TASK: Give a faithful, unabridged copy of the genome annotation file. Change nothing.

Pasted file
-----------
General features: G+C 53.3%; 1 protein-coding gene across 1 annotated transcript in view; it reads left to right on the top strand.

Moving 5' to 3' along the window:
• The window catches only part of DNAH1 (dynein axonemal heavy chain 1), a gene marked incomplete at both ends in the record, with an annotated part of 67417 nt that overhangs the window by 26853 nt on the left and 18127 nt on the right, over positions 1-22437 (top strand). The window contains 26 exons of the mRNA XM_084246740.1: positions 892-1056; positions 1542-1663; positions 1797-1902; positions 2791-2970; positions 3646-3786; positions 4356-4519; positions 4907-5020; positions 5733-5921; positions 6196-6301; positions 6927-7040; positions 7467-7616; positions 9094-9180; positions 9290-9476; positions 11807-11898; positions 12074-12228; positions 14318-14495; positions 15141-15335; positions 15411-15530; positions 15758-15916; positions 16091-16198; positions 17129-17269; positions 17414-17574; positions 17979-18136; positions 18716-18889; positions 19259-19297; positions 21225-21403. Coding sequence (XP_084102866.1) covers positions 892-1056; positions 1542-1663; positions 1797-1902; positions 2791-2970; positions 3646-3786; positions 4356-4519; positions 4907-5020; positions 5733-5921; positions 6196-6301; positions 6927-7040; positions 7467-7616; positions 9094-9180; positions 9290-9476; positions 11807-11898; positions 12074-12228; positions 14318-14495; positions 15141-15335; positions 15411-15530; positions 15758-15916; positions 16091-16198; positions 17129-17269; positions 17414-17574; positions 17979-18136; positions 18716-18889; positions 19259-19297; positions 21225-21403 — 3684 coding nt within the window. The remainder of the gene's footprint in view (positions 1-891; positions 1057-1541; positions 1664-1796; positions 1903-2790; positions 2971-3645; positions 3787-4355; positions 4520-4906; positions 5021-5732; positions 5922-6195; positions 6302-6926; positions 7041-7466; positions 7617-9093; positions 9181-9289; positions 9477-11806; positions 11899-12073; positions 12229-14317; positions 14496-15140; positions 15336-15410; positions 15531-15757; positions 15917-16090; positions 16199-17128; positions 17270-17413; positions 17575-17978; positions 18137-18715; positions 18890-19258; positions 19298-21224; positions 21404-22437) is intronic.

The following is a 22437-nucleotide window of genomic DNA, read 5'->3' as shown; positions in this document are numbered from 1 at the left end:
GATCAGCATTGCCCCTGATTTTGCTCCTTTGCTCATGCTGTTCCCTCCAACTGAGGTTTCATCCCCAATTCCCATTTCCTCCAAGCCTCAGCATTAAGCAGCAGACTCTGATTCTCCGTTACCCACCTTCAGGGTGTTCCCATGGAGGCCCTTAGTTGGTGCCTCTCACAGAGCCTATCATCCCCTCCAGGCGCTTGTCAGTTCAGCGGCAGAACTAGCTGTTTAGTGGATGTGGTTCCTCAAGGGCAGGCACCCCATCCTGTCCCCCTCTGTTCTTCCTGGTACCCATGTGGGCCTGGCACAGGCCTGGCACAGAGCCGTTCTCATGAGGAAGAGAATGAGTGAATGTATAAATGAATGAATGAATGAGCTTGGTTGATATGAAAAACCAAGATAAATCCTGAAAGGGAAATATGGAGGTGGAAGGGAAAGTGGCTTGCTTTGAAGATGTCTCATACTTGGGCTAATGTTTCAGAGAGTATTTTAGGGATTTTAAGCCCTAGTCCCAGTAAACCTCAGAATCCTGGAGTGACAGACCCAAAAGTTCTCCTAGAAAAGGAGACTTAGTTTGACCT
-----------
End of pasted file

General features: G+C 53.3%; 1 protein-coding gene across 1 annotated transcript in view; it reads left to right on the top strand.

Moving 5' to 3' along the window:
• The window catches only part of DNAH1 (dynein axonemal heavy chain 1), a gene marked incomplete at both ends in the record, with an annotated part of 67417 nt that overhangs the window by 26853 nt on the left and 18127 nt on the right, over positions 1-22437 (top strand). The window contains 26 exons of the mRNA XM_084246740.1: positions 892-1056; positions 1542-1663; positions 1797-1902; positions 2791-2970; positions 3646-3786; positions 4356-4519; positions 4907-5020; positions 5733-5921; positions 6196-6301; positions 6927-7040; positions 7467-7616; positions 9094-9180; positions 9290-9476; positions 11807-11898; positions 12074-12228; positions 14318-14495; positions 15141-15335; positions 15411-15530; positions 15758-15916; positions 16091-16198; positions 17129-17269; positions 17414-17574; positions 17979-18136; positions 18716-18889; positions 19259-19297; positions 21225-21403. Coding sequence (XP_084102866.1) covers positions 892-1056; positions 1542-1663; positions 1797-1902; positions 2791-2970; positions 3646-3786; positions 4356-4519; positions 4907-5020; positions 5733-5921; positions 6196-6301; positions 6927-7040; positions 7467-7616; positions 9094-9180; positions 9290-9476; positions 11807-11898; positions 12074-12228; positions 14318-14495; positions 15141-15335; positions 15411-15530; positions 15758-15916; positions 16091-16198; positions 17129-17269; positions 17414-17574; positions 17979-18136; positions 18716-18889; positions 19259-19297; positions 21225-21403 — 3684 coding nt within the window. The remainder of the gene's footprint in view (positions 1-891; positions 1057-1541; positions 1664-1796; positions 1903-2790; positions 2971-3645; positions 3787-4355; positions 4520-4906; positions 5021-5732; positions 5922-6195; positions 6302-6926; positions 7041-7466; positions 7617-9093; positions 9181-9289; positions 9477-11806; positions 11899-12073; positions 12229-14317; positions 14496-15140; positions 15336-15410; positions 15531-15757; positions 15917-16090; positions 16199-17128; positions 17270-17413; positions 17575-17978; positions 18137-18715; positions 18890-19258; positions 19298-21224; positions 21404-22437) is intronic.

The following is a 22437-nucleotide window of genomic DNA, read 5'->3' as shown; positions in this document are numbered from 1 at the left end:
GATCAGCATTGCCCCTGATTTTGCTCCTTTGCTCATGCTGTTCCCTCCAACTGAGGTTTCATCCCCAATTCCCATTTCCTCCAAGCCTCAGCATTAAGCAGCAGACTCTGATTCTCCGTTACCCACCTTCAGGGTGTTCCCATGGAGGCCCTTAGTTGGTGCCTCTCACAGAGCCTATCATCCCCTCCAGGCGCTTGTCAGTTCAGCGGCAGAACTAGCTGTTTAGTGGATGTGGTTCCTCAAGGGCAGGCACCCCATCCTGTCCCCCTCTGTTCTTCCTGGTACCCATGTGGGCCTGGCACAGGCCTGGCACAGAGCCGTTCTCATGAGGAAGAGAATGAGTGAATGTATAAATGAATGAATGAATGAGCTTGGTTGATATGAAAAACCAAGATAAATCCTGAAAGGGAAATATGGAGGTGGAAGGGAAAGTGGCTTGCTTTGAAGATGTCTCATACTTGGGCTAATGTTTCAGAGAGTATTTTAGGGATTTTAAGCCCTAGTCCCAGTAAACCTCAGAATCCTGGAGTGACAGACCCAAAAGTTCTCCTAGAAAAGGAGACTTAGTTTGACCT